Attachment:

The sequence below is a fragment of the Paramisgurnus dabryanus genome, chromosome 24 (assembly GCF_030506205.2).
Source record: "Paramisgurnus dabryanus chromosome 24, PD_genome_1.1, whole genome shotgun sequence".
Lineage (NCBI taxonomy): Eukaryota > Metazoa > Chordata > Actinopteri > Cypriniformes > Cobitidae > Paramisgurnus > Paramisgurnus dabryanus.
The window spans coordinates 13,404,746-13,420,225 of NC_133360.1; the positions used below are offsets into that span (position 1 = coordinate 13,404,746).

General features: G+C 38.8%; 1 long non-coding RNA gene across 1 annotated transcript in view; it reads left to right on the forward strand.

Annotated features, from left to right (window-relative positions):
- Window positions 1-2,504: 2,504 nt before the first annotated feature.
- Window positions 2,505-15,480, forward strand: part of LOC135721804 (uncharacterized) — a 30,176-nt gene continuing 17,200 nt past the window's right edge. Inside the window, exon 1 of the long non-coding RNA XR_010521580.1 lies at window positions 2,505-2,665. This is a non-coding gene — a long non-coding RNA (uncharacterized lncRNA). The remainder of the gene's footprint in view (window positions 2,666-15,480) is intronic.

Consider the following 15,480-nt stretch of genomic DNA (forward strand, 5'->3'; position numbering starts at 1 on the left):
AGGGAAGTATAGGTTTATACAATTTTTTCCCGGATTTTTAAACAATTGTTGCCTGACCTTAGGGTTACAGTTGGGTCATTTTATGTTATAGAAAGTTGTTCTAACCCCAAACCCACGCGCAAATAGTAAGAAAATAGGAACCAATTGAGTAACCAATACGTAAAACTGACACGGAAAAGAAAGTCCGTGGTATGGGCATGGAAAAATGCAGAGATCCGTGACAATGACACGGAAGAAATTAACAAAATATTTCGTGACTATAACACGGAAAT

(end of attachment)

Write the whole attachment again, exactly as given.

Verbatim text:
The sequence below is a fragment of the Paramisgurnus dabryanus genome, chromosome 24 (assembly GCF_030506205.2).
Source record: "Paramisgurnus dabryanus chromosome 24, PD_genome_1.1, whole genome shotgun sequence".
Lineage (NCBI taxonomy): Eukaryota > Metazoa > Chordata > Actinopteri > Cypriniformes > Cobitidae > Paramisgurnus > Paramisgurnus dabryanus.
The window spans coordinates 13,404,746-13,420,225 of NC_133360.1; the positions used below are offsets into that span (position 1 = coordinate 13,404,746).

General features: G+C 38.8%; 1 long non-coding RNA gene across 1 annotated transcript in view; it reads left to right on the forward strand.

Annotated features, from left to right (window-relative positions):
- Window positions 1-2,504: 2,504 nt before the first annotated feature.
- Window positions 2,505-15,480, forward strand: part of LOC135721804 (uncharacterized) — a 30,176-nt gene continuing 17,200 nt past the window's right edge. Inside the window, exon 1 of the long non-coding RNA XR_010521580.1 lies at window positions 2,505-2,665. This is a non-coding gene — a long non-coding RNA (uncharacterized lncRNA). The remainder of the gene's footprint in view (window positions 2,666-15,480) is intronic.

Consider the following 15,480-nt stretch of genomic DNA (forward strand, 5'->3'; position numbering starts at 1 on the left):
AGGGAAGTATAGGTTTATACAATTTTTTCCCGGATTTTTAAACAATTGTTGCCTGACCTTAGGGTTACAGTTGGGTCATTTTATGTTATAGAAAGTTGTTCTAACCCCAAACCCACGCGCAAATAGTAAGAAAATAGGAACCAATTGAGTAACCAATACGTAAAACTGACACGGAAAAGAAAGTCCGTGGTATGGGCATGGAAAAATGCAGAGATCCGTGACAATGACACGGAAGAAATTAACAAAATATTTCGTGACTATAACACGGAAAT